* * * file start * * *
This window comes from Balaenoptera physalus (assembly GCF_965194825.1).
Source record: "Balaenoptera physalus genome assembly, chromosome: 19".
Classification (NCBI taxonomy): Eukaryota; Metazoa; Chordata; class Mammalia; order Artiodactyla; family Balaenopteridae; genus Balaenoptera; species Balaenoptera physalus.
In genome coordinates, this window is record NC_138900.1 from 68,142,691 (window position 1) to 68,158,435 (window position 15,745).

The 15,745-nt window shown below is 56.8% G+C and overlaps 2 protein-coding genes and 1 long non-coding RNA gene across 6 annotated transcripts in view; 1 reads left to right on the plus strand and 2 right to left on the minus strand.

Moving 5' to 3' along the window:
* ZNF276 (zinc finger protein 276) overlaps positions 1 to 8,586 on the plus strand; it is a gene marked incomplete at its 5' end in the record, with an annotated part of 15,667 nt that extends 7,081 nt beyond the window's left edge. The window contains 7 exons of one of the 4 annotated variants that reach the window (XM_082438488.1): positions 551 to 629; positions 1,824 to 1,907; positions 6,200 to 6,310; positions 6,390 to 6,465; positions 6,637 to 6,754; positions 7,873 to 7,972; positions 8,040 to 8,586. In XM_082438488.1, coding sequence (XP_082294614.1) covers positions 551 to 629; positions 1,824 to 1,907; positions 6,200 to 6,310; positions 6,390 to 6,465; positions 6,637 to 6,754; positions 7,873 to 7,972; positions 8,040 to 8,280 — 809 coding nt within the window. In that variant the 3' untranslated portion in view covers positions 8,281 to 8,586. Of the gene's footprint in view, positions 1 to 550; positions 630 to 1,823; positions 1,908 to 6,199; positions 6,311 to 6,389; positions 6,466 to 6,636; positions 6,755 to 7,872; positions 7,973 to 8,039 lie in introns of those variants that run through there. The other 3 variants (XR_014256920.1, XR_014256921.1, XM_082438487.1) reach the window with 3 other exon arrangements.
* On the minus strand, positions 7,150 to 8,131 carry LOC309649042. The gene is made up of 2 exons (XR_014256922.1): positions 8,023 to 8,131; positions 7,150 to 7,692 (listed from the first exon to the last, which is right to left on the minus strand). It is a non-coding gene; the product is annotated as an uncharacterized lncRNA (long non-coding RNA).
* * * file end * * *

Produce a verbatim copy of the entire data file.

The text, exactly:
This window comes from Balaenoptera physalus (assembly GCF_965194825.1).
Source record: "Balaenoptera physalus genome assembly, chromosome: 19".
Classification (NCBI taxonomy): Eukaryota; Metazoa; Chordata; class Mammalia; order Artiodactyla; family Balaenopteridae; genus Balaenoptera; species Balaenoptera physalus.
In genome coordinates, this window is record NC_138900.1 from 68,142,691 (window position 1) to 68,158,435 (window position 15,745).

The 15,745-nt window shown below is 56.8% G+C and overlaps 2 protein-coding genes and 1 long non-coding RNA gene across 6 annotated transcripts in view; 1 reads left to right on the plus strand and 2 right to left on the minus strand.

Moving 5' to 3' along the window:
* ZNF276 (zinc finger protein 276) overlaps positions 1 to 8,586 on the plus strand; it is a gene marked incomplete at its 5' end in the record, with an annotated part of 15,667 nt that extends 7,081 nt beyond the window's left edge. The window contains 7 exons of one of the 4 annotated variants that reach the window (XM_082438488.1): positions 551 to 629; positions 1,824 to 1,907; positions 6,200 to 6,310; positions 6,390 to 6,465; positions 6,637 to 6,754; positions 7,873 to 7,972; positions 8,040 to 8,586. In XM_082438488.1, coding sequence (XP_082294614.1) covers positions 551 to 629; positions 1,824 to 1,907; positions 6,200 to 6,310; positions 6,390 to 6,465; positions 6,637 to 6,754; positions 7,873 to 7,972; positions 8,040 to 8,280 — 809 coding nt within the window. In that variant the 3' untranslated portion in view covers positions 8,281 to 8,586. Of the gene's footprint in view, positions 1 to 550; positions 630 to 1,823; positions 1,908 to 6,199; positions 6,311 to 6,389; positions 6,466 to 6,636; positions 6,755 to 7,872; positions 7,973 to 8,039 lie in introns of those variants that run through there. The other 3 variants (XR_014256920.1, XR_014256921.1, XM_082438487.1) reach the window with 3 other exon arrangements.
* On the minus strand, positions 7,150 to 8,131 carry LOC309649042. The gene is made up of 2 exons (XR_014256922.1): positions 8,023 to 8,131; positions 7,150 to 7,692 (listed from the first exon to the last, which is right to left on the minus strand). It is a non-coding gene; the product is annotated as an uncharacterized lncRNA (long non-coding RNA).